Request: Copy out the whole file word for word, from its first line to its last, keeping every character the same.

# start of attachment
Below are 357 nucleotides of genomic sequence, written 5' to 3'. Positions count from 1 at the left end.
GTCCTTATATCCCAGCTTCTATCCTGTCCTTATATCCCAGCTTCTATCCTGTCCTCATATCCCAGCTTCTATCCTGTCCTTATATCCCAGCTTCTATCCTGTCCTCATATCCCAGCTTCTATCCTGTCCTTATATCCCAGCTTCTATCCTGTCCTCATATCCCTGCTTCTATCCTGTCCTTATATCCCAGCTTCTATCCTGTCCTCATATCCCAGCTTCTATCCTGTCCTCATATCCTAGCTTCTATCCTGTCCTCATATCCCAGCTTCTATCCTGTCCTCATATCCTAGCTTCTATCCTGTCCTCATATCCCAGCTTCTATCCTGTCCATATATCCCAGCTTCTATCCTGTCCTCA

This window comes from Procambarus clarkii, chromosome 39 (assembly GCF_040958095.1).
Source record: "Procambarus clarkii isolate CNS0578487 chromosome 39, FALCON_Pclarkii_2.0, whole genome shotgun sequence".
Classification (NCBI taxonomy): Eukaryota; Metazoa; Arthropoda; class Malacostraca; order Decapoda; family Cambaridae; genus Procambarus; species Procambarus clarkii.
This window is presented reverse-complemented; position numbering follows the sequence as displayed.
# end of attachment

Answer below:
Below are 357 nucleotides of genomic sequence, written 5' to 3'. Positions count from 1 at the left end.
GTCCTTATATCCCAGCTTCTATCCTGTCCTTATATCCCAGCTTCTATCCTGTCCTCATATCCCAGCTTCTATCCTGTCCTTATATCCCAGCTTCTATCCTGTCCTCATATCCCAGCTTCTATCCTGTCCTTATATCCCAGCTTCTATCCTGTCCTCATATCCCTGCTTCTATCCTGTCCTTATATCCCAGCTTCTATCCTGTCCTCATATCCCAGCTTCTATCCTGTCCTCATATCCTAGCTTCTATCCTGTCCTCATATCCCAGCTTCTATCCTGTCCTCATATCCTAGCTTCTATCCTGTCCTCATATCCCAGCTTCTATCCTGTCCATATATCCCAGCTTCTATCCTGTCCTCA

This window comes from Procambarus clarkii, chromosome 39 (assembly GCF_040958095.1).
Source record: "Procambarus clarkii isolate CNS0578487 chromosome 39, FALCON_Pclarkii_2.0, whole genome shotgun sequence".
Classification (NCBI taxonomy): Eukaryota; Metazoa; Arthropoda; class Malacostraca; order Decapoda; family Cambaridae; genus Procambarus; species Procambarus clarkii.
This window is presented reverse-complemented; position numbering follows the sequence as displayed.